Stereolithography (SLA), also known as optical fabrication, photo-solidification, solid free-form fabrication and solid imaging, is an additive manufacturing 3D printing technology used for producing models, prototypes, patterns, and production parts.


The term stereolithography was coined in 1986 by Charles (Chuck) W. Hull, who patented it as a method and apparatus for making solid objects by successively printing thin layers of the ultraviolet curable material one on top of the other. Hull's patent described a concentrated beam of ultraviolet light focused onto the surface of a vat filled with liquid photopolymer. The light beam draws the object onto the surface of the liquid layer by layer, and using polymerization or cross-linking to create a solid, a complex process which requires automation. In 1986, Hull founded the first company to generalize and commercialize this procedure, 3D Systems Inc, which is currently based in Rock Hill, SC. More recently, attempts have been made to construct mathematical models of the stereolithography process and design algorithms to determine whether a proposed object may be constructed by the process.


Stereolithography is an additive manufacturing process which employs a vat of liquid ultraviolet curable photopolymer resin and an ultraviolet laser to build parts' layers one at a time. For each layer, the laser beam traces a cross-section of the part pattern on the surface of the liquid resin. Exposure to the ultraviolet laser light cures and solidifies the pattern traced on the resin and joins it to the layer below.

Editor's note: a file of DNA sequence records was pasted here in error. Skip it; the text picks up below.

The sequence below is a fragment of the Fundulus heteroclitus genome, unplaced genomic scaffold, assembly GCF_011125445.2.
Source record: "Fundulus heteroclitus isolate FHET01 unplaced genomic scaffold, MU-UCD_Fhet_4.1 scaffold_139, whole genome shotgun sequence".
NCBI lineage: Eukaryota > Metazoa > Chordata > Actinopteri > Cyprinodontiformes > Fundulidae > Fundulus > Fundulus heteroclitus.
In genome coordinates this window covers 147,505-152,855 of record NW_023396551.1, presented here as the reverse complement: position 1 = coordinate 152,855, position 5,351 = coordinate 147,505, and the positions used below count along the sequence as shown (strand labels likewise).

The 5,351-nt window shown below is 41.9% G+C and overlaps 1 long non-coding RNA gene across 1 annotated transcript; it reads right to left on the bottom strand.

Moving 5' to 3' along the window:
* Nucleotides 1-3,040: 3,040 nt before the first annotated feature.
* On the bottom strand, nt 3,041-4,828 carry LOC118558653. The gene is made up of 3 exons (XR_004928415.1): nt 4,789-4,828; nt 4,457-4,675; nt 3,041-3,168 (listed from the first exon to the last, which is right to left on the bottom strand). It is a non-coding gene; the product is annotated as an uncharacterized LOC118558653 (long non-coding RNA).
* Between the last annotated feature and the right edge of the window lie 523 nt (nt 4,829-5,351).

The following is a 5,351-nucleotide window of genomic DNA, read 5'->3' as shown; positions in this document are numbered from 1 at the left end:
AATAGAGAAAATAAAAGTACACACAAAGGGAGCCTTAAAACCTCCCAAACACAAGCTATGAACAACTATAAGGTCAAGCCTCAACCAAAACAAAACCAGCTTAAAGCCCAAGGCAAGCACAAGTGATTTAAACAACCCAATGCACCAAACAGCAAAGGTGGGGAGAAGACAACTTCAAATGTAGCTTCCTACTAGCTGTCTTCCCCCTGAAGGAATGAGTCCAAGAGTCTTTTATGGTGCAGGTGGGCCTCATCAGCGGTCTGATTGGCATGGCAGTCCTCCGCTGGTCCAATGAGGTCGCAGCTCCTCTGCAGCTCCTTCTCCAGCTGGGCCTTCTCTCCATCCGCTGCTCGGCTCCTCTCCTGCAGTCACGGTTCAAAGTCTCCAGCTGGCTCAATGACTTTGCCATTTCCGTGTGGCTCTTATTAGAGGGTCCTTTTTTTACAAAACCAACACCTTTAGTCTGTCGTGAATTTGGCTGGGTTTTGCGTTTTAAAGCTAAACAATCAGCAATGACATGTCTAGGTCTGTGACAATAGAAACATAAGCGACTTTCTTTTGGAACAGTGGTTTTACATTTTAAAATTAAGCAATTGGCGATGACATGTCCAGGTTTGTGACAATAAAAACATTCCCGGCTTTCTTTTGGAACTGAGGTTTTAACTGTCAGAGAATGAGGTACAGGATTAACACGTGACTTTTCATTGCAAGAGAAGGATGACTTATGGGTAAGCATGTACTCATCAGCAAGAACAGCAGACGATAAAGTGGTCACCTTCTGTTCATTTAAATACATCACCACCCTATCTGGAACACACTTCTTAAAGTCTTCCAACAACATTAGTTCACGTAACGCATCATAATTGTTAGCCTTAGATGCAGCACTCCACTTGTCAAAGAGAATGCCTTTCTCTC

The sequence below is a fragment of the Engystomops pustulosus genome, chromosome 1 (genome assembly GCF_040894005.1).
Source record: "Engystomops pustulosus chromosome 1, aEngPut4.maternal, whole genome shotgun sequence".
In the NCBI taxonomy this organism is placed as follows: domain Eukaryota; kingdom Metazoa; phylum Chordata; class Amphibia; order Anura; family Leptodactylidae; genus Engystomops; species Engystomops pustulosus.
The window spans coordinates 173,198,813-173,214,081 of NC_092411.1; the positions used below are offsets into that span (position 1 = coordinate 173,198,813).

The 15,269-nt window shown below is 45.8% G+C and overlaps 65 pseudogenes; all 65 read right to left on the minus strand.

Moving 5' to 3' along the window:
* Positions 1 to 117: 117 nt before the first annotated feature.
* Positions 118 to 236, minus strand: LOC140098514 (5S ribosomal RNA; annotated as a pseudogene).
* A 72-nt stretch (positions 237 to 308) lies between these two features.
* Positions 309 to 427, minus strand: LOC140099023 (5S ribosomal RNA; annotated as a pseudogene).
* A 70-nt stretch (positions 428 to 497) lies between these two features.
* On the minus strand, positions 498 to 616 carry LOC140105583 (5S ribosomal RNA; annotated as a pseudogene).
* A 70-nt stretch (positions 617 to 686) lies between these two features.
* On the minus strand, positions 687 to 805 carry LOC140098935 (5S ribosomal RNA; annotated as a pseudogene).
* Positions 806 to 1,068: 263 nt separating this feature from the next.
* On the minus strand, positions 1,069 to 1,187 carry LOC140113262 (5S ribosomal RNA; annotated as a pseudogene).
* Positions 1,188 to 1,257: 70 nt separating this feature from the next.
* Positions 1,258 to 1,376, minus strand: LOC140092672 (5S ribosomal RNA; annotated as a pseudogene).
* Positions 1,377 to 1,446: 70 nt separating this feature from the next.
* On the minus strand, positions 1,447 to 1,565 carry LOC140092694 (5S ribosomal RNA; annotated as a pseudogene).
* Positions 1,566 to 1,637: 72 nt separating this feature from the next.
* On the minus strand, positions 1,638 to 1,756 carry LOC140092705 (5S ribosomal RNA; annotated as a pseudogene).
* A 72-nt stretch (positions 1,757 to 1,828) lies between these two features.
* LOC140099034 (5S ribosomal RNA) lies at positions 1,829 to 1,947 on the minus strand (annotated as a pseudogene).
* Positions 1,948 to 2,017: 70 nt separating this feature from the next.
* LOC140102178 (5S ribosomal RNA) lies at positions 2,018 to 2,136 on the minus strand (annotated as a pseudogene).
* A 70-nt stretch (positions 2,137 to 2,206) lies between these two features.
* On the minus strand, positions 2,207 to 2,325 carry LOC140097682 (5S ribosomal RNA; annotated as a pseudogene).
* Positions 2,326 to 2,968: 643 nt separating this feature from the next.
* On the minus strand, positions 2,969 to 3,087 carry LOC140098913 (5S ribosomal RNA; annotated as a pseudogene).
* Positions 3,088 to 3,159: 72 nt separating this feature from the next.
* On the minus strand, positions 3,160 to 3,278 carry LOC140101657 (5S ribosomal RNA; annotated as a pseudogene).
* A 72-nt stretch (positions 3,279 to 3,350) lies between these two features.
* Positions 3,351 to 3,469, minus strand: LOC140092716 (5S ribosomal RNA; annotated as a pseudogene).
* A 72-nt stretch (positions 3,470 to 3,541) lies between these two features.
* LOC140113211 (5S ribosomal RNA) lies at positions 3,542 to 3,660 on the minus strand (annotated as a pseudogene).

After the pattern has been traced, the SLA's elevator platform descends by a distance equal to the thickness of a single layer, typically 0.05 mm to 0.15 mm (0.002"" to 0.006""). Then, a resin-filled blade sweeps across the cross section of the part, re-coating it with fresh material. On this new liquid surface, the subsequent layer pattern is traced, joining the previous layer. A complete 3-D part is formed by this process. After being built, parts are immersed in a chemical bath in order to be cleaned of excess resin and are subsequently cured in an ultraviolet oven.

Stereolithography requires the use of supporting structures which serve to attach the part to the elevator platform, prevent deflection due to gravity and hold the cross sections in place so that they resist lateral pressure from the re-coater blade. Supports are generated automatically during the preparation of 3D Computer Aided Design models for use on the stereolithography machine, although they may be manipulated manually. Supports must be removed from the finished product manually, unlike in other, less costly, rapid prototyping technologies.

Advantages and disadvantages

One of the advantages of stereolithography is its speed; functional parts can be manufactured as shortly as within a day. The length of time it takes to produce one particular part depends on the size and complexity of the project and can last from a few hours to more than a day. Most stereolithography machines can produce parts with a maximum size of approximately 50 x 60 cm (20""x 24"") and some, such as the Mammoth stereolithography machine (which has a build platform of 210 x 80 cm), are capable of producing single parts of more than 2 m in length. Prototypes made by stereolithography are strong enough to be machined and can be used as master patterns for injection molding, thermoforming, blow molding, and various metal casting processes. Although stereolithography can produce a wide variety of shapes, it is often expensive; the cost of photo-curable resin ranges from $80 to $210 per liter, and the cost of stereolithography machines ranges from $100,000 to more than $500,000.